BAGHDAD (Reuters) - Iraq's Defence Ministry said on Wednesday the deputy commander of Islamic State insurgents had been killed in a coalition air strike on a mosque where he was meeting with other militants in the north of the country.
More than 60 countries led by the United States launched a campaign last summer to "degrade and destroy" Islamic State, an ultra-radical Sunni Islamist group that had seized large areas of Iraq and Syria. The coalition has been conducting air strikes against Islamic State in both Iraq and neighboring Syria.
"Based on accurate intelligence, an air strike by the coalition forces targeted the second in command of IS, Abu Alaa al-Afari," the ministry said in a statement on its website.
Abu Alaa al-Afari, whose real name is Abdul Rahman Mustafa Mohammed, is an ethnic Turkmen from the town of Tel Afar in northwestern Iraq, and is thought to be second in command of Islamic State under self-proclaimed caliph Abu Bakr al-Baghdadi.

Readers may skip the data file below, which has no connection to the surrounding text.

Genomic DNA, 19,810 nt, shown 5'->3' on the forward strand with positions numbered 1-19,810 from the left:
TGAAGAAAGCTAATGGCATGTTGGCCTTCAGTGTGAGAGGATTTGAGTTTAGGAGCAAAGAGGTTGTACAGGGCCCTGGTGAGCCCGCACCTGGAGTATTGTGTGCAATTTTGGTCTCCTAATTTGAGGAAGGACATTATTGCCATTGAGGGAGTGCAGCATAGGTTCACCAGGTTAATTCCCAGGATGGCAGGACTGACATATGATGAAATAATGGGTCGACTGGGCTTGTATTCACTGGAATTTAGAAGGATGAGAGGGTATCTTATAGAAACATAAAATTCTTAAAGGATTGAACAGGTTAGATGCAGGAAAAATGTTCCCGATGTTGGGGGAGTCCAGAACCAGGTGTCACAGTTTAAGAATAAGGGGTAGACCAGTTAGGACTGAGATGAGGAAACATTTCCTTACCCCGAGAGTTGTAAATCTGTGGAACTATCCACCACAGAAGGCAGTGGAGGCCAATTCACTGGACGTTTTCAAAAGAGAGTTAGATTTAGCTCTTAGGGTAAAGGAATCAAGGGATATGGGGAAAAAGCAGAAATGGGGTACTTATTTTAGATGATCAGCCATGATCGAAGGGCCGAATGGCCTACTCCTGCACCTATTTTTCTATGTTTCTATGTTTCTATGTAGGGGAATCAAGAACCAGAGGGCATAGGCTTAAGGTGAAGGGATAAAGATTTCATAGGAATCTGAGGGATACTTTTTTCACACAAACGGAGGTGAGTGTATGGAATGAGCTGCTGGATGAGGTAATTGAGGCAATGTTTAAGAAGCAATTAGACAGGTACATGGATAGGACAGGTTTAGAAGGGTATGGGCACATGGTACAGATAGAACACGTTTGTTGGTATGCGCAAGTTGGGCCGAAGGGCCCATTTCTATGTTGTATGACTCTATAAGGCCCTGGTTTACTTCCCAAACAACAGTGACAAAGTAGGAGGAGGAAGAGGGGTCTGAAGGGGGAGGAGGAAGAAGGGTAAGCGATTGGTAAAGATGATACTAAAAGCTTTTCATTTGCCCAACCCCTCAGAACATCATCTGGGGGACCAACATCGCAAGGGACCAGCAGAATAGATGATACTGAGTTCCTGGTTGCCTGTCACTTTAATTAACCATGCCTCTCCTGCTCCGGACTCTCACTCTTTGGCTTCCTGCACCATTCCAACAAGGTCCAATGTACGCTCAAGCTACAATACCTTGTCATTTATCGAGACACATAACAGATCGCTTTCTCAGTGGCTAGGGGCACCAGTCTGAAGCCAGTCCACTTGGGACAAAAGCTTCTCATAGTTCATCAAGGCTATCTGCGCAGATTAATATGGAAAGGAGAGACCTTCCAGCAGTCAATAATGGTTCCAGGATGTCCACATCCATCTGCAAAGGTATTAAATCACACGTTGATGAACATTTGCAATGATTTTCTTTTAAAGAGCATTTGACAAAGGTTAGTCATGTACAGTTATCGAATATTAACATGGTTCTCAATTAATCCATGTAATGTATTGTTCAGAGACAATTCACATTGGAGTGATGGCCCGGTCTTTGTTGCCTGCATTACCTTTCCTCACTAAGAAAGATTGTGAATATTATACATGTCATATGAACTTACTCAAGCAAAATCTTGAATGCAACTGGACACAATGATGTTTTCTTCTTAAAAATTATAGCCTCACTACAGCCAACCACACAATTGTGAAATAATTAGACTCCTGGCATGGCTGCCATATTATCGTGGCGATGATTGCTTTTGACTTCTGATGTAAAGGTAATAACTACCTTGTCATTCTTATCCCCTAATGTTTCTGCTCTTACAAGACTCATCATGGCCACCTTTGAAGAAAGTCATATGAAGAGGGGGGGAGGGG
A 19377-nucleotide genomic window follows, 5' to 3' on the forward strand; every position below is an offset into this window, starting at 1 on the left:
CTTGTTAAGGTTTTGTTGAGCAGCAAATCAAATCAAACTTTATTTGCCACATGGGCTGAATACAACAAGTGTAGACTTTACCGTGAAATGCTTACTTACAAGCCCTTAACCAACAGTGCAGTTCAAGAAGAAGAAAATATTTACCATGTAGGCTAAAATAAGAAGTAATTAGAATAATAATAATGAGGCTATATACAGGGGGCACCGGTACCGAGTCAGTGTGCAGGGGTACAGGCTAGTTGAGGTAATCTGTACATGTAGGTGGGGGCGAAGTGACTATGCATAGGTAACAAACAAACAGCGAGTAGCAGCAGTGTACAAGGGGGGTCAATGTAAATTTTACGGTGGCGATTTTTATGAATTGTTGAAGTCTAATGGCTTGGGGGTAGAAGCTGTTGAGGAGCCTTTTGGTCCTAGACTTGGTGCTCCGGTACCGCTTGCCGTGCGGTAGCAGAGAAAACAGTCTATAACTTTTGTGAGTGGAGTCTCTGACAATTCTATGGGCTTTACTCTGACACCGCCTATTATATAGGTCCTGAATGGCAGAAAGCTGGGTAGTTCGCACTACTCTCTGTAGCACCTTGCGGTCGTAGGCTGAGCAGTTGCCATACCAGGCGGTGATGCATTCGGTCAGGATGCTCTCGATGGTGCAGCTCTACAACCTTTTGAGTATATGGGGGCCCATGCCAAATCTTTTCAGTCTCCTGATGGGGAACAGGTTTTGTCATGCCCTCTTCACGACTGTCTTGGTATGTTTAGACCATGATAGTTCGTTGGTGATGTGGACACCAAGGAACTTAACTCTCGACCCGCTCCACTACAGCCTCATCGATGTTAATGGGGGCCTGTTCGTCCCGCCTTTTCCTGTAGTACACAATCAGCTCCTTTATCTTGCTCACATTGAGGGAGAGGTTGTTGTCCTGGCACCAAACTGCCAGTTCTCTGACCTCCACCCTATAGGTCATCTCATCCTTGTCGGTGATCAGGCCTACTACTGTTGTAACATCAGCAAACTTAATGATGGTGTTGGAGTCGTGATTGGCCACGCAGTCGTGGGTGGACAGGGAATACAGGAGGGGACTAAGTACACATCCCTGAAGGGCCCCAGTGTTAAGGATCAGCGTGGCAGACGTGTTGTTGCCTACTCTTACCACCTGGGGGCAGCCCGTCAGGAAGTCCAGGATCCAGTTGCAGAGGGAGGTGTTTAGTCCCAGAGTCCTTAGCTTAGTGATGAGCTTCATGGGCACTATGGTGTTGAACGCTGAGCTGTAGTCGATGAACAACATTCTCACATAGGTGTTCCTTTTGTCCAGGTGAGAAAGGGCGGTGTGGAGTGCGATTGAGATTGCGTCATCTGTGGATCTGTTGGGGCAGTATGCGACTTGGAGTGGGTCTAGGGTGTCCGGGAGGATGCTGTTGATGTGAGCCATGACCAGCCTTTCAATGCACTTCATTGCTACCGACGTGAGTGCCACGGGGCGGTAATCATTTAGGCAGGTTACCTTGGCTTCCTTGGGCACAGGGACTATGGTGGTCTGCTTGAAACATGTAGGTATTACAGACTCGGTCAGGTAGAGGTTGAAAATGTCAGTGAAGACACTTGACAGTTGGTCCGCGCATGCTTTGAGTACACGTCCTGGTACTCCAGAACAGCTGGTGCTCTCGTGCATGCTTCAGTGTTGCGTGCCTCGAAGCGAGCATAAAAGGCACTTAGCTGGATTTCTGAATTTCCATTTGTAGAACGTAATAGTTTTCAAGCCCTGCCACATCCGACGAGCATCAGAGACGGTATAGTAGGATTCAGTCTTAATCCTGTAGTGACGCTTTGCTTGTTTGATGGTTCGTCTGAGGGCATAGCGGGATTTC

In Washington, the Pentagon said it was aware of the reports but could not confirm them.
Baghdadi was recently reported to have been incapacitated by an air strike in the same region of Iraq, and Afari was tipped to assume leadership of the organization. The Pentagon has denied those reports, saying Baghdadi remains capable of directing operations and was not wounded in any raid.
On its website, the Iraqi defense ministry posted footage of the air strike on the "Martrys Mosque" in the village of al-Iyadhiya near Tel Afar, where Afari was a teacher and well-known preacher, according to a local official who requested anonymity.
There was no way to independently confirm the defense ministry statement. The Iraqi government has previously announced the death of Islamic State militants only for them to resurface alive.
Baghdad-based security analyst Hisham al-Hashimi, who closely tracks Islamic State, said Afari's death was not yet proven, but confirmed the air strike had killed Akram al-Qurbash, also known as Mulla Meisar, who recently took charge of Islamic State security in the northern province of Nineveh.
(Reporting by Isabel Coles; Editing by Ralph Boulton)